Your City

The 2010 budget was tabled, and “debated” at the last St. John’s city council meeting of 2009, on Monday, December 14th. Really, though, there was no public debate. And there was no argument, disagreement, or fire at the meeting. That’s because most of the tough decisions had been made behind closed doors in the past few weeks.

A peek behind the curtain
So what was in the budget? Let’s take a look…

The mil rate, the rate used to calculate property taxes, probably the biggest issue for many homeowners, was reduced by 0.9 per cent to offset skyrocketing property values. For some, this wasn’t enough, and for others, it was too much.

The grand total for the budget was $203 million. This is an increase of 9.1 per cent over last year’s, but one that council assures is not a trend. This large increase, they say, can be attributed to major upgrades to the water treatment and waste management systems. Fingers crossed for curbside recycling this spring.

The budget passed by a vote of 8 to 3—councillors Breen, Hann, and Tilley voted nay. Fresh to council, Ward One councillor Danny Breen was especially critical of the whole thing, stating that he has “fundamental concerns” with the budgetary process. Breen felt that rather than approving or cutting whole programs, we should look to find efficiencies within the current system. “We have not turned over enough stones,” he said. He also said he will work to ensure we do so in coming years.

What effect will a cut to the mil rate have? Even some of the councillors who voted for the budget hinted at an ominous future. Deputy Mayor Shannie Duff said that the budget was “the best we could do,” and that she still felt it “cut a little too deep.” Fellow New Gower Street veteran and At Large Councillor Gerry Colbert echoed Duff’s concerns that the cut in the mil rate may see us running into trouble in coming years. “If [we] think this year is tough, wait until next year.”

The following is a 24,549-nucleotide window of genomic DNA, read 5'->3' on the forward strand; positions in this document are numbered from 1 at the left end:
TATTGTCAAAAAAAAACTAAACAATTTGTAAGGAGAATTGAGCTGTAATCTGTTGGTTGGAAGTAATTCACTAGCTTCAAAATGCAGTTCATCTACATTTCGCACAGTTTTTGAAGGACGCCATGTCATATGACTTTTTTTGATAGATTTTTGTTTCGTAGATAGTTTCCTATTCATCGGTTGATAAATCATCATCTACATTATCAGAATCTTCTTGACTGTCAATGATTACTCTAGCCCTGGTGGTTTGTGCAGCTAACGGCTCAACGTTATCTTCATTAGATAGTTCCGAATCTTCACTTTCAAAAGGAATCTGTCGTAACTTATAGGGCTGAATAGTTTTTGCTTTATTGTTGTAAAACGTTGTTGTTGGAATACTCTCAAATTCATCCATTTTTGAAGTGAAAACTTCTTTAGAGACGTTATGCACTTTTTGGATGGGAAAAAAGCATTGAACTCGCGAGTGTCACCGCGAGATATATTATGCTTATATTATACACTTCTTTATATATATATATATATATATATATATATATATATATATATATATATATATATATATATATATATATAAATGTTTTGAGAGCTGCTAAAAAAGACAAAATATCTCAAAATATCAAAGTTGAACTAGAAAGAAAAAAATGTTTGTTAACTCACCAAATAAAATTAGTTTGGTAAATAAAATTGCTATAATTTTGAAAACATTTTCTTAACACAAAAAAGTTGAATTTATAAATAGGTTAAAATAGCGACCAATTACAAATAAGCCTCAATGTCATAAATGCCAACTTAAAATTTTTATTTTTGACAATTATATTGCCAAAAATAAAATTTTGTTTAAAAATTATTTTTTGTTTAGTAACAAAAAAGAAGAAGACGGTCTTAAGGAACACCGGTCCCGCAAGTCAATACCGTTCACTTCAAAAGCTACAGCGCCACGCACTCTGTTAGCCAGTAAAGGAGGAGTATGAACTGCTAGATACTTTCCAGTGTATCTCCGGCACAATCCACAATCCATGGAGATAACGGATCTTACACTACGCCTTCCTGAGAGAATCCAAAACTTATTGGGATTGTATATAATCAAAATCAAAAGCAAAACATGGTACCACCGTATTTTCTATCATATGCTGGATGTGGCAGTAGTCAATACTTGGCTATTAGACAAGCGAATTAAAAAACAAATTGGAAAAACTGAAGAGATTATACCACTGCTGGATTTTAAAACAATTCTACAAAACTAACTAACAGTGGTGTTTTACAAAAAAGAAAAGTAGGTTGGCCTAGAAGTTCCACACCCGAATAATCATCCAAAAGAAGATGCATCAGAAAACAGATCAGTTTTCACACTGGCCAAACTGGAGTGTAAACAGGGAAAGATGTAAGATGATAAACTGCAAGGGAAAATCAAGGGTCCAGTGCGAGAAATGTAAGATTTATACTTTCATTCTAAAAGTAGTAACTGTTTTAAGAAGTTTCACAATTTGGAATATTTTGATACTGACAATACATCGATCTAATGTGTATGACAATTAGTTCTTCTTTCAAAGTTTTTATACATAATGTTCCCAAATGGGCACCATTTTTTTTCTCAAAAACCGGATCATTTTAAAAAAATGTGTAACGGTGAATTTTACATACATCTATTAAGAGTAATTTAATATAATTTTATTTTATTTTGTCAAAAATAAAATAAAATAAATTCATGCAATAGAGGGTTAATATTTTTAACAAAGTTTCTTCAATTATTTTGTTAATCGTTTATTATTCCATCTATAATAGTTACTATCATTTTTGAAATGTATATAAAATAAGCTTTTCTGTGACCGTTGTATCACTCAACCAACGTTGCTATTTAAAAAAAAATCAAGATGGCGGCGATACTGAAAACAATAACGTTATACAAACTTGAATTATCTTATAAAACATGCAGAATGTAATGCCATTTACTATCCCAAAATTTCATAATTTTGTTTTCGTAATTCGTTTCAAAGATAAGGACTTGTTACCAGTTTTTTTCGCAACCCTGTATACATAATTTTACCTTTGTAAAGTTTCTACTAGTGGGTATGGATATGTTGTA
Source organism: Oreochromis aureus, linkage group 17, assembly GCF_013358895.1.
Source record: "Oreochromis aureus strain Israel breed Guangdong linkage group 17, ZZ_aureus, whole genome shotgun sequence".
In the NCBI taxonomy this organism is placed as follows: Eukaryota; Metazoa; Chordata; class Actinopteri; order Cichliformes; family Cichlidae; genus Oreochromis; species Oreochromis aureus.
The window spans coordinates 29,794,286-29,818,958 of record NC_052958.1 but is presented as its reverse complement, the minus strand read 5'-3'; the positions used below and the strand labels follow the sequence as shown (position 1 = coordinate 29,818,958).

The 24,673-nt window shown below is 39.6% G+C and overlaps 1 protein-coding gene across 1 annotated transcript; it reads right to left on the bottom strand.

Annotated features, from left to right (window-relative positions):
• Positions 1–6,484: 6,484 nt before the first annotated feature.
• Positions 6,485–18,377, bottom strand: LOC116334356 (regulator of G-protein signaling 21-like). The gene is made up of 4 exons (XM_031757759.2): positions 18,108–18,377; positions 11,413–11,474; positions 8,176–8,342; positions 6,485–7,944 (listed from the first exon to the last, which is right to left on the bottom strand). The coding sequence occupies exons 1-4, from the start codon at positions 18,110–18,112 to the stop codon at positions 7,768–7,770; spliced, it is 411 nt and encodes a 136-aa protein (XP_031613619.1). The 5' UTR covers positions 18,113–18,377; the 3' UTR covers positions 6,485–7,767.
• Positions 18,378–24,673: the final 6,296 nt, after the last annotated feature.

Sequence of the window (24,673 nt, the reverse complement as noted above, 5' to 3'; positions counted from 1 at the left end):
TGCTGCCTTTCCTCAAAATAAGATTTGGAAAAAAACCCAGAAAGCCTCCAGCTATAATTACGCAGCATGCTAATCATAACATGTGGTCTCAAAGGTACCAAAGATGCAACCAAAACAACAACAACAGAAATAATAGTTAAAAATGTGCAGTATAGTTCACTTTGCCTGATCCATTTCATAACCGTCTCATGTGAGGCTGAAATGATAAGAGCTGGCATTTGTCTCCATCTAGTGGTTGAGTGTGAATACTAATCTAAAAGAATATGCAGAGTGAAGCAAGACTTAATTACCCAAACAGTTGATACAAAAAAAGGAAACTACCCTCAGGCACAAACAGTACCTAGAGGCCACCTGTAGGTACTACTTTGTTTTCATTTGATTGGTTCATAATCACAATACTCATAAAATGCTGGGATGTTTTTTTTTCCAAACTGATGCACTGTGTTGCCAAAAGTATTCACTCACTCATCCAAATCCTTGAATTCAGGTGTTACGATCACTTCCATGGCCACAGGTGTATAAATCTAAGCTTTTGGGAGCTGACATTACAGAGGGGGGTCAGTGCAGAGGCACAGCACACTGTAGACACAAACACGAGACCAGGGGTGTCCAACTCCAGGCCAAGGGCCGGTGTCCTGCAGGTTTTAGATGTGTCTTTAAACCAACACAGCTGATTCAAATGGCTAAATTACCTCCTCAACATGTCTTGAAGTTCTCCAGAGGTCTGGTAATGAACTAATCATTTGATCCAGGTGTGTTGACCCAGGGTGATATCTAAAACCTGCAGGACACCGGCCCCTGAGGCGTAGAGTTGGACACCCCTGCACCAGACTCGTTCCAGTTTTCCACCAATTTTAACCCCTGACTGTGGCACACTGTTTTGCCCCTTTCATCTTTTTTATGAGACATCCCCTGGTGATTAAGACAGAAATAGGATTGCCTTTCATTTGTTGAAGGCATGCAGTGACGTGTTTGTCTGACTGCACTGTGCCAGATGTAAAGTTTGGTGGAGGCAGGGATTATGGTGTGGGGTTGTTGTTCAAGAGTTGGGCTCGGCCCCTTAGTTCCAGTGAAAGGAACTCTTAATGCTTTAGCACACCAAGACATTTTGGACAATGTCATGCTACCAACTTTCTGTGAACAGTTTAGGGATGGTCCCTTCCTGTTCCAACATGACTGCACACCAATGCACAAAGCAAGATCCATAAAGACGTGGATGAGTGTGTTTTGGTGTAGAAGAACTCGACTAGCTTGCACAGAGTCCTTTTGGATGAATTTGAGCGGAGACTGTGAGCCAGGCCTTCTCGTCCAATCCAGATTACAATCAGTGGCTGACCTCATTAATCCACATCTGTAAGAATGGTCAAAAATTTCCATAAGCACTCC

My grade for this budget? 3.5 / 5 stars. Broad appeal, acceptable, but uninspired.

Ploughed through
One indication of how flawed the budget process was: the fifty-odd protesters who arrived bearing a petition for council to recognize sidewalk clearing as a priority. Seeing as the budget had already been printed and bound by the time they arrived, we are unlikely to see a change in the modest increase from the 2009 sidewalk clearing budget. You’re unlikely to notice that increase unless you happen to walk on the same 100 kilometres of select high-volume streets ploughed in 2009. If you do, you can expect “increased response times”—and salt! If you happen to walk on the other thousands of kilometres of sidewalk in St. John’s, good luck, and try not to get killed.

I sincerely hope that it doesn’t take someone dying for sidewalk clearing to become a priority in this city, and that next year the city conducts some real public input before spending all of our money.